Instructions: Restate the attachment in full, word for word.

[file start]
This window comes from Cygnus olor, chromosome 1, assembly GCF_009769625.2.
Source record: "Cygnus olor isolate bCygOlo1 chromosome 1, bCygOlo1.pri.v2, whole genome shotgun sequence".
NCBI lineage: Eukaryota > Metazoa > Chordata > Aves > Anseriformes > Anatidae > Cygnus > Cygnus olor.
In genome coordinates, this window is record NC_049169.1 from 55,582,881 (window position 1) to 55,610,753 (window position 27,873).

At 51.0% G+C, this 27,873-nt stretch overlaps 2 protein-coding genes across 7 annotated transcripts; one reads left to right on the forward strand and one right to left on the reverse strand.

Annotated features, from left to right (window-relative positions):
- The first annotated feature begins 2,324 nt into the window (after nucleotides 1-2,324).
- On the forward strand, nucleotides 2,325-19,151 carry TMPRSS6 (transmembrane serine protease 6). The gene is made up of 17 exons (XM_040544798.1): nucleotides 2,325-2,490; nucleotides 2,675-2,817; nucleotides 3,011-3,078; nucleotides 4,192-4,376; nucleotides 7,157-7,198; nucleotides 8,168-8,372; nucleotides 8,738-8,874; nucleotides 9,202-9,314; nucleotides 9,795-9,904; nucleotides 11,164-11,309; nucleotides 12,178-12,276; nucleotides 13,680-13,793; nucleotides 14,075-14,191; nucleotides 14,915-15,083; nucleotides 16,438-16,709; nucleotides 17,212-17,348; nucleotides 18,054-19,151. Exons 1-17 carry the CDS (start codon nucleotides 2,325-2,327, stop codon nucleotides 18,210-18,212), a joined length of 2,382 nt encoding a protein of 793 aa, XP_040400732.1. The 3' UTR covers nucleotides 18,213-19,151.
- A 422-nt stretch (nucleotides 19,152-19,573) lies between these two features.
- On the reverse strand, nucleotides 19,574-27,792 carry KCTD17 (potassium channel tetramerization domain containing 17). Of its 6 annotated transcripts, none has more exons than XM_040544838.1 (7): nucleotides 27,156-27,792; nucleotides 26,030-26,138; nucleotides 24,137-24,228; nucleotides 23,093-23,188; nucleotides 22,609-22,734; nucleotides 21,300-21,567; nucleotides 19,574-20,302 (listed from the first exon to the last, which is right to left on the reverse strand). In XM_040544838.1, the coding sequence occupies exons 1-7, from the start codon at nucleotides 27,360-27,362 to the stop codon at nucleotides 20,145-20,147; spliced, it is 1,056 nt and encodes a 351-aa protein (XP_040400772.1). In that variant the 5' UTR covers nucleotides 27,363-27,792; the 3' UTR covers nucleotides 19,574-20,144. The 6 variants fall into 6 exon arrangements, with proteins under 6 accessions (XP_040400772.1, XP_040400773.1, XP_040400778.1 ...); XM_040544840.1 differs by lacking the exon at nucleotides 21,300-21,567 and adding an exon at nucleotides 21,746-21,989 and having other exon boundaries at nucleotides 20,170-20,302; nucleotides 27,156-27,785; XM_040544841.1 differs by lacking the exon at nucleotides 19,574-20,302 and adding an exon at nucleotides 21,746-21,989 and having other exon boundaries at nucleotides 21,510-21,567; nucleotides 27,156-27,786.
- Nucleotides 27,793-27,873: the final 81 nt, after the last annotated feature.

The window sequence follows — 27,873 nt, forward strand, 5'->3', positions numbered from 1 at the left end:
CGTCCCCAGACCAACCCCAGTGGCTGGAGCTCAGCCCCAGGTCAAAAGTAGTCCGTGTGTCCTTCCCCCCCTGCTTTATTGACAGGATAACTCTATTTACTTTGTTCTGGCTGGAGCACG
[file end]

This window comes from Cygnus olor, chromosome 1, assembly GCF_009769625.2.
Source record: "Cygnus olor isolate bCygOlo1 chromosome 1, bCygOlo1.pri.v2, whole genome shotgun sequence".
NCBI lineage: Eukaryota > Metazoa > Chordata > Aves > Anseriformes > Anatidae > Cygnus > Cygnus olor.
In genome coordinates, this window is record NC_049169.1 from 55,582,881 (window position 1) to 55,610,753 (window position 27,873).

At 51.0% G+C, this 27,873-nt stretch overlaps 2 protein-coding genes across 7 annotated transcripts; one reads left to right on the forward strand and one right to left on the reverse strand.

Annotated features, from left to right (window-relative positions):
- The first annotated feature begins 2,324 nt into the window (after nucleotides 1-2,324).
- On the forward strand, nucleotides 2,325-19,151 carry TMPRSS6 (transmembrane serine protease 6). The gene is made up of 17 exons (XM_040544798.1): nucleotides 2,325-2,490; nucleotides 2,675-2,817; nucleotides 3,011-3,078; nucleotides 4,192-4,376; nucleotides 7,157-7,198; nucleotides 8,168-8,372; nucleotides 8,738-8,874; nucleotides 9,202-9,314; nucleotides 9,795-9,904; nucleotides 11,164-11,309; nucleotides 12,178-12,276; nucleotides 13,680-13,793; nucleotides 14,075-14,191; nucleotides 14,915-15,083; nucleotides 16,438-16,709; nucleotides 17,212-17,348; nucleotides 18,054-19,151. Exons 1-17 carry the CDS (start codon nucleotides 2,325-2,327, stop codon nucleotides 18,210-18,212), a joined length of 2,382 nt encoding a protein of 793 aa, XP_040400732.1. The 3' UTR covers nucleotides 18,213-19,151.
- A 422-nt stretch (nucleotides 19,152-19,573) lies between these two features.
- On the reverse strand, nucleotides 19,574-27,792 carry KCTD17 (potassium channel tetramerization domain containing 17). Of its 6 annotated transcripts, none has more exons than XM_040544838.1 (7): nucleotides 27,156-27,792; nucleotides 26,030-26,138; nucleotides 24,137-24,228; nucleotides 23,093-23,188; nucleotides 22,609-22,734; nucleotides 21,300-21,567; nucleotides 19,574-20,302 (listed from the first exon to the last, which is right to left on the reverse strand). In XM_040544838.1, the coding sequence occupies exons 1-7, from the start codon at nucleotides 27,360-27,362 to the stop codon at nucleotides 20,145-20,147; spliced, it is 1,056 nt and encodes a 351-aa protein (XP_040400772.1). In that variant the 5' UTR covers nucleotides 27,363-27,792; the 3' UTR covers nucleotides 19,574-20,144. The 6 variants fall into 6 exon arrangements, with proteins under 6 accessions (XP_040400772.1, XP_040400773.1, XP_040400778.1 ...); XM_040544840.1 differs by lacking the exon at nucleotides 21,300-21,567 and adding an exon at nucleotides 21,746-21,989 and having other exon boundaries at nucleotides 20,170-20,302; nucleotides 27,156-27,785; XM_040544841.1 differs by lacking the exon at nucleotides 19,574-20,302 and adding an exon at nucleotides 21,746-21,989 and having other exon boundaries at nucleotides 21,510-21,567; nucleotides 27,156-27,786.
- Nucleotides 27,793-27,873: the final 81 nt, after the last annotated feature.

The window sequence follows — 27,873 nt, forward strand, 5'->3', positions numbered from 1 at the left end:
CGTCCCCAGACCAACCCCAGTGGCTGGAGCTCAGCCCCAGGTCAAAAGTAGTCCGTGTGTCCTTCCCCCCCTGCTTTATTGACAGGATAACTCTATTTACTTTGTTCTGGCTGGAGCACG